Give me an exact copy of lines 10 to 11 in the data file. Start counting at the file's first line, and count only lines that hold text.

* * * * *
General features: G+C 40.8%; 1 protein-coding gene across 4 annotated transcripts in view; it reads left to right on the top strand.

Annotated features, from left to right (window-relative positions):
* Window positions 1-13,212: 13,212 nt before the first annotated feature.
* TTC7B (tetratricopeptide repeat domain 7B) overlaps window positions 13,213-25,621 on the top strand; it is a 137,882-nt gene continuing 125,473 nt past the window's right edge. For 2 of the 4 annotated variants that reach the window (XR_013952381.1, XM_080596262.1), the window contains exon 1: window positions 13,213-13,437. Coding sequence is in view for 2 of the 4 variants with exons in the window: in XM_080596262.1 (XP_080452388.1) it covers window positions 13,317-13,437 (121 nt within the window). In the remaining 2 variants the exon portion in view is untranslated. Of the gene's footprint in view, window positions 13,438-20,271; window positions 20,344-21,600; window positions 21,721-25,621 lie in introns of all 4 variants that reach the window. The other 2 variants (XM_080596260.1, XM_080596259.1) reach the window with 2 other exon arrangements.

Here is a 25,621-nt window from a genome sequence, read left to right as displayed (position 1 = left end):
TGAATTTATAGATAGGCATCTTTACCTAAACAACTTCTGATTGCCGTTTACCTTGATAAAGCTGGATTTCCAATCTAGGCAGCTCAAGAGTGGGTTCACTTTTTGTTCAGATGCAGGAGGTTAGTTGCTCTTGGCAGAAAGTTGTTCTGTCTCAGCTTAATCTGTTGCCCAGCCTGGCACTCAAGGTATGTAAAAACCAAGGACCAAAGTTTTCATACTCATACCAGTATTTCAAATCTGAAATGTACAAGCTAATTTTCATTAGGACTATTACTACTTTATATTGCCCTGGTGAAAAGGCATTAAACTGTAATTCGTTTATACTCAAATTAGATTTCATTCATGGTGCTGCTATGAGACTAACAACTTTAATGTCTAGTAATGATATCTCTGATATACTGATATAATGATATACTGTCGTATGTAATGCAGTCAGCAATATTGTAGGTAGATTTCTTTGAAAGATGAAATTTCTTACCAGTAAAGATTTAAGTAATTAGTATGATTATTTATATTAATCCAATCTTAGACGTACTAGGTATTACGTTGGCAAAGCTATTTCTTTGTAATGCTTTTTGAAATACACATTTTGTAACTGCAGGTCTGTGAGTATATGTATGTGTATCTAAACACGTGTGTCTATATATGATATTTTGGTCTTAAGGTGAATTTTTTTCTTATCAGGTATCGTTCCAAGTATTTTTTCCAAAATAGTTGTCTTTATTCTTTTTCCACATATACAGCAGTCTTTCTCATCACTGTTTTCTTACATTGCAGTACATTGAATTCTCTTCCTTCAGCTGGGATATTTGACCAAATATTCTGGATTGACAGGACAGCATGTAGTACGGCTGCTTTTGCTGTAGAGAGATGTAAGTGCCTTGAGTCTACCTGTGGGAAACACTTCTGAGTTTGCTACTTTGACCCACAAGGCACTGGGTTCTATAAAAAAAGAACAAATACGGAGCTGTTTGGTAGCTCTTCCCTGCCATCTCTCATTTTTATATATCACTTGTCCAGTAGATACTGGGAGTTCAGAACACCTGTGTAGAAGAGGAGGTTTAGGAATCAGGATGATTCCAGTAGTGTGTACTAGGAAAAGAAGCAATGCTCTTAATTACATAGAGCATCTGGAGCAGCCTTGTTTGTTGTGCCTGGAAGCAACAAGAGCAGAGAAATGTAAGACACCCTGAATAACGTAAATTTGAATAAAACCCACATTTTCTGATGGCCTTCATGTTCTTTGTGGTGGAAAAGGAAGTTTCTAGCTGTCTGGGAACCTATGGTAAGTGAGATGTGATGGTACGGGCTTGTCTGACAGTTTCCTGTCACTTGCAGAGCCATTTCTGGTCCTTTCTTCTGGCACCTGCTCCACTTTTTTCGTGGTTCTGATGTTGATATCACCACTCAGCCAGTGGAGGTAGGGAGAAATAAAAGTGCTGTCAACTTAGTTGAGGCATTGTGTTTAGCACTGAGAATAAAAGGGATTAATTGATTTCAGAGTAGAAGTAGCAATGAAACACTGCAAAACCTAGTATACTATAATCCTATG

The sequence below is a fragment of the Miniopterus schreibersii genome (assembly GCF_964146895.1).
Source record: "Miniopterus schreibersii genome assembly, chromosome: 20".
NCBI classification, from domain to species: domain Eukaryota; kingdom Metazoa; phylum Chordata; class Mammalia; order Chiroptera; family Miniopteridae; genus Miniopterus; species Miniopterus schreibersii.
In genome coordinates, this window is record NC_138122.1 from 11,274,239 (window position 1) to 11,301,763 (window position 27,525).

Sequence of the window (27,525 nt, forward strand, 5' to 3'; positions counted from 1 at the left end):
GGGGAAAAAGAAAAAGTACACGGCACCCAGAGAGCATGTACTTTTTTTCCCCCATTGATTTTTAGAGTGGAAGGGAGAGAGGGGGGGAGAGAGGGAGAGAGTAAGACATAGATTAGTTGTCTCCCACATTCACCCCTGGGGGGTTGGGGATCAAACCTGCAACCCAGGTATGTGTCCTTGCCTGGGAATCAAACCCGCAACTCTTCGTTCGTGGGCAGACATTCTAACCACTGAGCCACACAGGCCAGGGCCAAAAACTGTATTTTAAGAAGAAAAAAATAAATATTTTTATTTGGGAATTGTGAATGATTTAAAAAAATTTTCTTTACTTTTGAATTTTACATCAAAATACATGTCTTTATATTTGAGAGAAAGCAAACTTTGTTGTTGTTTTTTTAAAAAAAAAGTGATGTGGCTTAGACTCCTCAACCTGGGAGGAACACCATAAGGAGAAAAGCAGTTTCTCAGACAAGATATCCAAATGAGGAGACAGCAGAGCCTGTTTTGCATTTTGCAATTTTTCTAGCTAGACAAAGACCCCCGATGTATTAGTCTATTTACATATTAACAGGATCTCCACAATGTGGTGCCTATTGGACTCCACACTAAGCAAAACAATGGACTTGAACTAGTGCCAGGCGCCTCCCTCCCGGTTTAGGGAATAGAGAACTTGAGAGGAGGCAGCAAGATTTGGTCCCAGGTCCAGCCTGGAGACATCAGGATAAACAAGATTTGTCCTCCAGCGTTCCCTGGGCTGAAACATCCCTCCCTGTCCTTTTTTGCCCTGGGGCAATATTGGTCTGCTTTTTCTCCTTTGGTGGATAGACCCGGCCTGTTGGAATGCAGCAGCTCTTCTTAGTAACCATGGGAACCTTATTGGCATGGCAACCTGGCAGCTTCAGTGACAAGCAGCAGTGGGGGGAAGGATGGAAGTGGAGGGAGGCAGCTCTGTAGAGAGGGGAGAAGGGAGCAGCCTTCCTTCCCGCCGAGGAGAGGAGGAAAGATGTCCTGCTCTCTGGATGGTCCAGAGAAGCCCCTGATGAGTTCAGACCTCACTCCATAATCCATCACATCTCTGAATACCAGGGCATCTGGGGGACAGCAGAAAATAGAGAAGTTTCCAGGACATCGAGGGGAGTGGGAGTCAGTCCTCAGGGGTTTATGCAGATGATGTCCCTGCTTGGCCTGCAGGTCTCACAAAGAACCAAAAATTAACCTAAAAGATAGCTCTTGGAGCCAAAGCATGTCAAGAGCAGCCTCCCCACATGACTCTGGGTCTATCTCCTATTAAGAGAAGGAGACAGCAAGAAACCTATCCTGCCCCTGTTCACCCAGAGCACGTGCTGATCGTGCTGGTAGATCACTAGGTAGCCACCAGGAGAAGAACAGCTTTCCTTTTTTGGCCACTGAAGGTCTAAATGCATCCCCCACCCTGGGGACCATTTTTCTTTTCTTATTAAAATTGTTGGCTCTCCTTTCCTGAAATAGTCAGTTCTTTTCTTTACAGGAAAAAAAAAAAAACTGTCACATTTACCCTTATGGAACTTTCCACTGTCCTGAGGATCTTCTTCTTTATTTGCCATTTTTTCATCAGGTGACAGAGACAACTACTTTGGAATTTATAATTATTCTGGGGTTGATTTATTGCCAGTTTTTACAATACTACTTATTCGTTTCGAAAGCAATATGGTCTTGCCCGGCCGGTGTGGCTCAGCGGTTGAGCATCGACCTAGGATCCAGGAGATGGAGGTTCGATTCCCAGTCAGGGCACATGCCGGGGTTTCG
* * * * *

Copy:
In genome coordinates, this window is record NC_138122.1 from 11,274,239 (window position 1) to 11,301,763 (window position 27,525).

Sequence of the window (27,525 nt, forward strand, 5' to 3'; positions counted from 1 at the left end):